Understanding OpenStack Authentication: Keystone PKI
July 10, 2013
OpenStack, APIs, and clients
So where does OpenStack begin and end? The users will say that it’s their cloud GUI or CLI. From the architectural perspective, however, OpenStack middleware ends on its API endpoints: nova-api, glance-api, and so on—they all expose their APIs over http. You can connect to these APIs using different clients. Clients can be either certified by a cloud vendor and deployed on its infrastructure (for example, a Horizon instance) or installed anywhere else (a python-novaclient installed on any laptop, pointing to a remote nova-api).
This boundary implies one important condition. Since the clients can reside anywhere, they cannot be trusted. Any request coming from them to any OpenStack API endpoint needs to be authenticated before it can be processed further.
Tokens—what they are and why you need them
So what do you have to do in this case? Does that mean you should supply each single API request with a username and password? Not so easy. Or maybe store them in some environment variables? Insecure. The answer to this is tokens. Tokens have one significant plus: they are temporary and short lived, which means it is safer to cache them on clients than username/password pairs.
In general, a token is a piece of data given to a user by Keystone upon providing a valid username/password combination. As said above, what is closely related to a token is its expiration date (which typically is hours or even minutes). The user client can cache the token and inject it into an OpenStack API request. The OpenStack API endpoints take the token out of user requests and validate it against the Keystone authentication backend, thereby confirming the legitimacy of the call.
We’ll now turn your attention to two token approaches—Universally Unique IDentifier (UUID) and Public Key Infrastructure (PKI) tokens—and their evolution, so to speak.
UUID tokens (Folsom and older)
The diagram below shows how tokens were originally generated by Keystone and then used by the client to “sign” every subsequent API request.
Based on supplied username/password pair (we assume it’s correct in this scenario and on the diagram):
As you can see from the above diagram, for each user call the API endpoints need to conduct online verification with the Keystone service. Imagine thousands of clients performing VM listings, network creation, and so on. This activity results in extensive traffic to the Keystone service. In fact, in production, Keystone proves to be one of the most loaded OpenStack services on the network side, but Grizzly gets rid of this problem quite nicely.
Enter PKI tokens.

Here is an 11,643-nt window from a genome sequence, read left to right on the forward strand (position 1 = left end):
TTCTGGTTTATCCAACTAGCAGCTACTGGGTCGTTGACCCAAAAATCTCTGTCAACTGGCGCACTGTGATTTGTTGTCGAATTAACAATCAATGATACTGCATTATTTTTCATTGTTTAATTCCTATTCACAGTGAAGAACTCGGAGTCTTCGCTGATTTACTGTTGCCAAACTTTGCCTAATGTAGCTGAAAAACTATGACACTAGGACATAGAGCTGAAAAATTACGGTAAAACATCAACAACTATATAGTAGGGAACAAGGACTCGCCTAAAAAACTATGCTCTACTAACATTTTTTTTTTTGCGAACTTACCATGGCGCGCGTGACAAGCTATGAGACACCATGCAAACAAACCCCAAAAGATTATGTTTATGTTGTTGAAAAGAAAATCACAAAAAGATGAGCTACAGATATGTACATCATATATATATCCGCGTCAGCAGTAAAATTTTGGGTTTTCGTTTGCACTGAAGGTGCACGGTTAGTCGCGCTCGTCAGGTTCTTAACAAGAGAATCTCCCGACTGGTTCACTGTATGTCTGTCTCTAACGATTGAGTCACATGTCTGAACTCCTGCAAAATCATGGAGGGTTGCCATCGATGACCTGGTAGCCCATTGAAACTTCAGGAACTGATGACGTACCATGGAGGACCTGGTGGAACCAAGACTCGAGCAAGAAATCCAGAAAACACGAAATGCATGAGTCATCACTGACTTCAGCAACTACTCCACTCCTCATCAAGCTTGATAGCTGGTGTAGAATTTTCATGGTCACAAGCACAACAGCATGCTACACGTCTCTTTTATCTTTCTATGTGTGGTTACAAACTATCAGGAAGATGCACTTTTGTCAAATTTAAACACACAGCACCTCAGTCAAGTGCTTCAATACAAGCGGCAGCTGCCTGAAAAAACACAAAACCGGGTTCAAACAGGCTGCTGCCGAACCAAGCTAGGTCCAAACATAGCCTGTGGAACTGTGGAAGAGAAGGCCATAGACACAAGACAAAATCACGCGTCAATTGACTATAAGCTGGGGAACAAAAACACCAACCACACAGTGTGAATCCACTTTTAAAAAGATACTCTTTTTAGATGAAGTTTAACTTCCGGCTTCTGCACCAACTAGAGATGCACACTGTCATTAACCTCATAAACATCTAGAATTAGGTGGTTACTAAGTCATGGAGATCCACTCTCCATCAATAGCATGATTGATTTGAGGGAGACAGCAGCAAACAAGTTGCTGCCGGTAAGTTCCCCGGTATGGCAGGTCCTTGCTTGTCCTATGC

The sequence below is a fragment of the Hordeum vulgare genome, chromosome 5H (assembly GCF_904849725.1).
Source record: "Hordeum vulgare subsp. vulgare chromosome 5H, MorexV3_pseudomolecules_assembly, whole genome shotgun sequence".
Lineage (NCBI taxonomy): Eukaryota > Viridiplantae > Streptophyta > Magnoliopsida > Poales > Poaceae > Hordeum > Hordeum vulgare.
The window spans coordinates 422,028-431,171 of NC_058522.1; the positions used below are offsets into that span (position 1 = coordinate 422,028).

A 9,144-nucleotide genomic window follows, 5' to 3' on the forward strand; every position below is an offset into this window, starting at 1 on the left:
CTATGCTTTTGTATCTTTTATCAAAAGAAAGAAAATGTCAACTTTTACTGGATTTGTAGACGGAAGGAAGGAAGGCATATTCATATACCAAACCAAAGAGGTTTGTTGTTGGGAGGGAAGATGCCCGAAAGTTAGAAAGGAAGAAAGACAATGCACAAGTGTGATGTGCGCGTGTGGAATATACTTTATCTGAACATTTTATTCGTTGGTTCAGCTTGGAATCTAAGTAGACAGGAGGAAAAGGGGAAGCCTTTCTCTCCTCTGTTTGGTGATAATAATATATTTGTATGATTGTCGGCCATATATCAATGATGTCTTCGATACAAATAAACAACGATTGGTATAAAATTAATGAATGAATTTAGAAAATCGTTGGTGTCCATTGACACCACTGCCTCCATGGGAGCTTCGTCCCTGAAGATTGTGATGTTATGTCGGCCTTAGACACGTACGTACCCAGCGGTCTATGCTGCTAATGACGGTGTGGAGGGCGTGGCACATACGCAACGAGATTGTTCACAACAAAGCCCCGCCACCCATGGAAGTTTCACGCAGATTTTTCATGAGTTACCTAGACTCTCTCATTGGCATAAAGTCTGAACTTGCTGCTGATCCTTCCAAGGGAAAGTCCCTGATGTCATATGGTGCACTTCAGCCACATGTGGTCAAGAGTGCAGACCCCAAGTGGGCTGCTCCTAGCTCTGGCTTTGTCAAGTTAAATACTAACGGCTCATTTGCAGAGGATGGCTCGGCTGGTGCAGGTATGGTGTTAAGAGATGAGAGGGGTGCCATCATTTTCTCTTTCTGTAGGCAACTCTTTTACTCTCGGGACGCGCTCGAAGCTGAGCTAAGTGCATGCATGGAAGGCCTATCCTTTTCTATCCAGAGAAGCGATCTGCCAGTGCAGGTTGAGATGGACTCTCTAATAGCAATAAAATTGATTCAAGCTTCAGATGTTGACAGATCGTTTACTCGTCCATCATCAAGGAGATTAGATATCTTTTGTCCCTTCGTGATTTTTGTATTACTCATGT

PKI tokens (Grizzly and on)
The diagram below shows how token validation is performed with the new method introduced in OpenStack’s Grizzly release.
In general terms, with PKI tokens, Keystone is becoming a Certificate Authority (CA). It uses its signing key and certificate to sign (not encrypt) the user token.
On top of that, each API endpoint holds a copy of Keystone’s:
The API endpoints use these bits to validate the user requests. There is no need for direct request to Keystone with each validation. What is verified instead is the signature Keystone puts on the user token and Keystone’s revocation list. API endpoints use the above data to carry out this process offline.
PKI tokens under the hood
To use PKI tokens in Grizzly, we need to generate all the keys and certs. We can do that using the following command:
This command generates the following files:
Token generation and format
With PKI, Keystone now uses Cryptographic Message Syntax (CMS). Keystone produces CMS token out of the following data:
An example of the input data follows:
The CMS token is just the above metadata in CMS format, signed with Keystone’s signing key. It typically takes the form of a lengthy, seemingly random string:
The command used for this is:
Token verification and expiration
As the diagram shows, PKI tokens enable Openstack API endpoints to conduct offline verification of token validity by checking Keystone’s signature.
Three things should be validated:
Checking token signature
In order to do check the signature, all of the API endpoints need Keystone certs. These files can be obtained directly from the Keystone Service:
If the API service cannot find these files on its local disk, it will automatically download them from Keystone. The following command is used to verify the signature on the token:
If the signature is valid, the above command returns the metadata contained in CMS, which is further consumed by the API endpoint.
Checking token expiration date
One of the extracted metadata fields is token’s expiration date, which is compared against current time.
Handling deleted tokens
The deletion of tokens is enforced by putting a given token onto a revocation list within the Keystone CA. By default, this list is being updated (pulled from Keystone) by API endpoints every second from the following URL:
The form of the list is a plain json file:
OpenStack API endpoints can use PKI tokens to conduct user token verification without explicit calls to Keystone. This can positively impact Keystone performance in the case of large installations where the number of user calls to OpenStack APIs can be overwhelming. One caveat, however: PKI does not guarantee privacy of the tokens. It is only used for signing, and not encryption. If you want to prevent tokens from being hijacked, you should secure all of the API endpoints using the HTTPS protocol.1 comment